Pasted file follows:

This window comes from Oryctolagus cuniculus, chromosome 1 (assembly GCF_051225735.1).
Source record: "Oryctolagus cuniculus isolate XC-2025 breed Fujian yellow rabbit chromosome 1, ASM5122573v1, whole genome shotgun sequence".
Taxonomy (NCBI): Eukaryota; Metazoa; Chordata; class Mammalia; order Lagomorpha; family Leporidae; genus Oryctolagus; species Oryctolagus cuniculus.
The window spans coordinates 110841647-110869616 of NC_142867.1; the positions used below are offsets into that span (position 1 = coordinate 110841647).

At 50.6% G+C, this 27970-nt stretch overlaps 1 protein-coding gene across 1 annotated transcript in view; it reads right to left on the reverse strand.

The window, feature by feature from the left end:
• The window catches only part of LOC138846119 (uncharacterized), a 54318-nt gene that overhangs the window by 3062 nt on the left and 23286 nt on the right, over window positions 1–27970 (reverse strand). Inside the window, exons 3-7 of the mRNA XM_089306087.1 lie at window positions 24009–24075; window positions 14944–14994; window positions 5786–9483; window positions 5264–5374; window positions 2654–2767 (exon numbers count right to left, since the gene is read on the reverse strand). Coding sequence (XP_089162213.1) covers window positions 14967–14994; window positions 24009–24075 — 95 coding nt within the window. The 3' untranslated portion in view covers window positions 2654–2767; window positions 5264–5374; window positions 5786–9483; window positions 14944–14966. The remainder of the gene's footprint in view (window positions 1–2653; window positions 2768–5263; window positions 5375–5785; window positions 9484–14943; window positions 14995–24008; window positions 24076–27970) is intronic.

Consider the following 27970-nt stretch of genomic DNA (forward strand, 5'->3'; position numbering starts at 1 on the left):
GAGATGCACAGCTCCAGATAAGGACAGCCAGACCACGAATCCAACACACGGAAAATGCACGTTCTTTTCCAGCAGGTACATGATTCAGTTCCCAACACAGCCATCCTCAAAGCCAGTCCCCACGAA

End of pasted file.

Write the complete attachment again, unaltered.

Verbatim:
This window comes from Oryctolagus cuniculus, chromosome 1 (assembly GCF_051225735.1).
Source record: "Oryctolagus cuniculus isolate XC-2025 breed Fujian yellow rabbit chromosome 1, ASM5122573v1, whole genome shotgun sequence".
Taxonomy (NCBI): Eukaryota; Metazoa; Chordata; class Mammalia; order Lagomorpha; family Leporidae; genus Oryctolagus; species Oryctolagus cuniculus.
The window spans coordinates 110841647-110869616 of NC_142867.1; the positions used below are offsets into that span (position 1 = coordinate 110841647).

At 50.6% G+C, this 27970-nt stretch overlaps 1 protein-coding gene across 1 annotated transcript in view; it reads right to left on the reverse strand.

The window, feature by feature from the left end:
• The window catches only part of LOC138846119 (uncharacterized), a 54318-nt gene that overhangs the window by 3062 nt on the left and 23286 nt on the right, over window positions 1–27970 (reverse strand). Inside the window, exons 3-7 of the mRNA XM_089306087.1 lie at window positions 24009–24075; window positions 14944–14994; window positions 5786–9483; window positions 5264–5374; window positions 2654–2767 (exon numbers count right to left, since the gene is read on the reverse strand). Coding sequence (XP_089162213.1) covers window positions 14967–14994; window positions 24009–24075 — 95 coding nt within the window. The 3' untranslated portion in view covers window positions 2654–2767; window positions 5264–5374; window positions 5786–9483; window positions 14944–14966. The remainder of the gene's footprint in view (window positions 1–2653; window positions 2768–5263; window positions 5375–5785; window positions 9484–14943; window positions 14995–24008; window positions 24076–27970) is intronic.

Consider the following 27970-nt stretch of genomic DNA (forward strand, 5'->3'; position numbering starts at 1 on the left):
GAGATGCACAGCTCCAGATAAGGACAGCCAGACCACGAATCCAACACACGGAAAATGCACGTTCTTTTCCAGCAGGTACATGATTCAGTTCCCAACACAGCCATCCTCAAAGCCAGTCCCCACGAA